Figure 9
High glucose levels inhibit methyl jasmonate-induced ATP depletion and cytotoxicity. (a) 29M4.1 cells were seeded in 96-well opaque-walled plates (at 1 × 104 per well) and incubated in culture medium containing glucose at 2 mM (Glucose ...


We report here on the ability of plant stress hormones belonging to the jasmonate group to kill B-lymphoma cells expressing mutant p53, in contrast to the practical inability of bleomycin and the radiomimetic agent neocarzinostatin to kill these cells. While neocarzinostatin and bleomycin induced a time-dependent increase in the p53 levels of B-lymphoma cells expressing wt p53, methyl jasmonate failed to do so. Furthermore, whereas the cell death induced by methyl jasmonate in wt p53-expressing cells was mostly apoptotic, no signs of early apoptosis were detected in the mutant cells. Methyl jasmonate induced a rapid ATP depletion in both wt and mutant p53-expressing cells. In both clones, inhibition of oxidative phosphorylation by preincubation with oligomycin did not increase methyl jasmonate-induced ATP depletion, whereas inhibition of glycolysis by preincubation with 2-deoxyglucose did. Supplementing the culture medium with high glucose levels had a protective effect against methyl jasmonate-induced ATP depletion and cytotoxicity, whereas high levels of pyruvate did not prevent ATP depletion in either of the clones.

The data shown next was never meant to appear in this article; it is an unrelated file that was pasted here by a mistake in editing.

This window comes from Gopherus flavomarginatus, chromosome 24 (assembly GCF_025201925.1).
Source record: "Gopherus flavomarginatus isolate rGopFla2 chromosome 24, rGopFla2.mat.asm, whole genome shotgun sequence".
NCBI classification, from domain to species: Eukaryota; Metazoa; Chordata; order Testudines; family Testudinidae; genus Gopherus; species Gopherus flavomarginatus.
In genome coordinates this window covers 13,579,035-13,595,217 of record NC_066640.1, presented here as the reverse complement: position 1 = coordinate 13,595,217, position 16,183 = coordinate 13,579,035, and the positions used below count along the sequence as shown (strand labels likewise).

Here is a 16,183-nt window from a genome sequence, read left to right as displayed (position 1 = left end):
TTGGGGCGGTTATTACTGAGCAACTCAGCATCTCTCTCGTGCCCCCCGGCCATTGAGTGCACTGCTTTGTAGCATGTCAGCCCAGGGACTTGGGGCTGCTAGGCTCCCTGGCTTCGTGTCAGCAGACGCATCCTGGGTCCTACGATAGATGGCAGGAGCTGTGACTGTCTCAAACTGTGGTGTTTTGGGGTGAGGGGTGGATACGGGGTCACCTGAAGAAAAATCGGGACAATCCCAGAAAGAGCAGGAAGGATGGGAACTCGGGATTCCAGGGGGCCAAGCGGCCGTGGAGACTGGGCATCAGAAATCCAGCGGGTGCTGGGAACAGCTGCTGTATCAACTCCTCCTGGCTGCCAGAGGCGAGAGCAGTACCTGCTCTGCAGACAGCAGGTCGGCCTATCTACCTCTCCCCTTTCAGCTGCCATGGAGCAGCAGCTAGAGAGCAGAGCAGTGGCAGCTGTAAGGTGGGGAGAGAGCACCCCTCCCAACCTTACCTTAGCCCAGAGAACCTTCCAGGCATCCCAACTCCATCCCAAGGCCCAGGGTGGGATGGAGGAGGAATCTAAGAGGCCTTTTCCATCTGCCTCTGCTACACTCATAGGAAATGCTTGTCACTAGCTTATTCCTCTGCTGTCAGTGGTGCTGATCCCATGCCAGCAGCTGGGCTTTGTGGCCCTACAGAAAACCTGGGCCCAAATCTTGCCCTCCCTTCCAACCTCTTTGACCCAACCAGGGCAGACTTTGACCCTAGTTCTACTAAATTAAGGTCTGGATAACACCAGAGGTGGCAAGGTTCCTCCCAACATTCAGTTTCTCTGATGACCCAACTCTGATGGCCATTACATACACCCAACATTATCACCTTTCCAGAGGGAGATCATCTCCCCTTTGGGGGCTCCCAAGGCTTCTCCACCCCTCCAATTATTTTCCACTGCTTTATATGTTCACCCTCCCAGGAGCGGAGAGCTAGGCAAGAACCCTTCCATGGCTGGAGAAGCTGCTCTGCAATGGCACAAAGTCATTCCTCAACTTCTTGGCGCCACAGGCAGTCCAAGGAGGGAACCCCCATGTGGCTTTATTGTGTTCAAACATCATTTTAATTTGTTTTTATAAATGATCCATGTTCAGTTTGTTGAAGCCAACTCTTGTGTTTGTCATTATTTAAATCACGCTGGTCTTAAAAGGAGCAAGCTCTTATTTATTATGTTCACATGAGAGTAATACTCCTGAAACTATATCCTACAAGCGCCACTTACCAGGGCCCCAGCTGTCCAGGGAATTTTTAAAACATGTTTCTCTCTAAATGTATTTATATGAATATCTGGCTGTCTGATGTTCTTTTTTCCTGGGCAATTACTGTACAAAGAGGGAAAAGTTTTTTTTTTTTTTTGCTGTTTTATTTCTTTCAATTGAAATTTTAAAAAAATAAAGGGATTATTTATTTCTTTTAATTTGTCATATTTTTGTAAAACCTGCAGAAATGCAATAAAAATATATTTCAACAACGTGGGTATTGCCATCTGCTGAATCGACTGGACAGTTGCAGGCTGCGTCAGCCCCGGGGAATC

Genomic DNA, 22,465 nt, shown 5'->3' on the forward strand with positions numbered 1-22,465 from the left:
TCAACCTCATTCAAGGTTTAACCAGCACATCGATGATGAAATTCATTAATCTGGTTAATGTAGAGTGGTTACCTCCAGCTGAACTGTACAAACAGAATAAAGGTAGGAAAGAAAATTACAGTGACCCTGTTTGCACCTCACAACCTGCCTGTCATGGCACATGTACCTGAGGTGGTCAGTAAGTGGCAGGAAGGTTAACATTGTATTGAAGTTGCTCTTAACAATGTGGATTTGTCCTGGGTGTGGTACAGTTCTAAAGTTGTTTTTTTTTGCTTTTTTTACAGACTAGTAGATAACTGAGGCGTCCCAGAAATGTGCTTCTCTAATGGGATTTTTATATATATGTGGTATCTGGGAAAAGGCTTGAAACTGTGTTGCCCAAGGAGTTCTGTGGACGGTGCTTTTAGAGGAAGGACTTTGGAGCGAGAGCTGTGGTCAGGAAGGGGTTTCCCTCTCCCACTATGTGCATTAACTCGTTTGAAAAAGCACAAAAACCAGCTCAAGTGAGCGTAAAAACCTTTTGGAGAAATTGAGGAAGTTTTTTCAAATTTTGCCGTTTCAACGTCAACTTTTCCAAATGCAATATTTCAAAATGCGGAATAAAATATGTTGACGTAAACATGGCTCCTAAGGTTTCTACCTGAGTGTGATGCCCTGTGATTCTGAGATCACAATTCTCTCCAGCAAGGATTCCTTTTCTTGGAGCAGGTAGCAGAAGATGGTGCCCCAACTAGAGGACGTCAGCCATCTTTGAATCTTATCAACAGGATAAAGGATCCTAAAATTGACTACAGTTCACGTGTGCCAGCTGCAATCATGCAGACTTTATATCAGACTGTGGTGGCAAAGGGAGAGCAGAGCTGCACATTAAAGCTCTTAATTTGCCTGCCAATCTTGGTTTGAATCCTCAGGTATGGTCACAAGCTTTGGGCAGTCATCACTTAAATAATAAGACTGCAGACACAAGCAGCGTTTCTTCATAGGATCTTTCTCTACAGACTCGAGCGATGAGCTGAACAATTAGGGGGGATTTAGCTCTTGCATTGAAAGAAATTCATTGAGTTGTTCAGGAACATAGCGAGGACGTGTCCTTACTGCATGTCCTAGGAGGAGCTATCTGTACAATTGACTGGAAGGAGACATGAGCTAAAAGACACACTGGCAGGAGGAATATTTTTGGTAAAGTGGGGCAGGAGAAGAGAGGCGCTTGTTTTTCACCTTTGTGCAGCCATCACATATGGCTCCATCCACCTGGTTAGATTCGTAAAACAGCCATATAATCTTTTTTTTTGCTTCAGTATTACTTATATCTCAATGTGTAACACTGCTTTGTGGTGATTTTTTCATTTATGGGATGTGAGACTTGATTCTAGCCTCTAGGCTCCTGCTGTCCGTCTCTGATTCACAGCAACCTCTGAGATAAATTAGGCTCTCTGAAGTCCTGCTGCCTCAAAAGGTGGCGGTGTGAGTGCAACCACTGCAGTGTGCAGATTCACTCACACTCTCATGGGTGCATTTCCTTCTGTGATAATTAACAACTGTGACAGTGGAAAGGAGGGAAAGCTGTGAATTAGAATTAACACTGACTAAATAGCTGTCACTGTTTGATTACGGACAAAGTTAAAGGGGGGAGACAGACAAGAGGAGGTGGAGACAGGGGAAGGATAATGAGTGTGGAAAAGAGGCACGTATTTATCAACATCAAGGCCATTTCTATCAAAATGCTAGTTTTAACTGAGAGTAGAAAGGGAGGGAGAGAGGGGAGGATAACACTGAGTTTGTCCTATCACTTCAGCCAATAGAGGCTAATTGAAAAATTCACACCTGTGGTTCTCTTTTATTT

Neocarzinostatin and bleomycin served here as positive controls for compounds that kill preferentially cells expressing wt p53. The most straightforward interpretation to the finding that jasmonates are equally cytotoxic towards cells expressing either wt or mutant p53 is that jasmonates can act upon the B-lymphoma cells in a p53-independent manner. The inability of methyl jasmonate to induce a rise in p53 levels of wt p53-expressing cells suggests further that p53 is probably not involved in the mechanism of action of jasmonates. On the other hand, the differences in the mode of death between the two clones suggest the contrary. We propose that the apoptotic death induced by methyl jasmonate in wt p53-expressing cells is p53-independent. Since p53 is a transcription factor, the p53-independent nature of the jasmonate cytotoxic effect is in line with our recent findings indicating that jasmonate cytotoxicity is independent of mRNA and protein de novo synthesis (Rotem et al., 2003).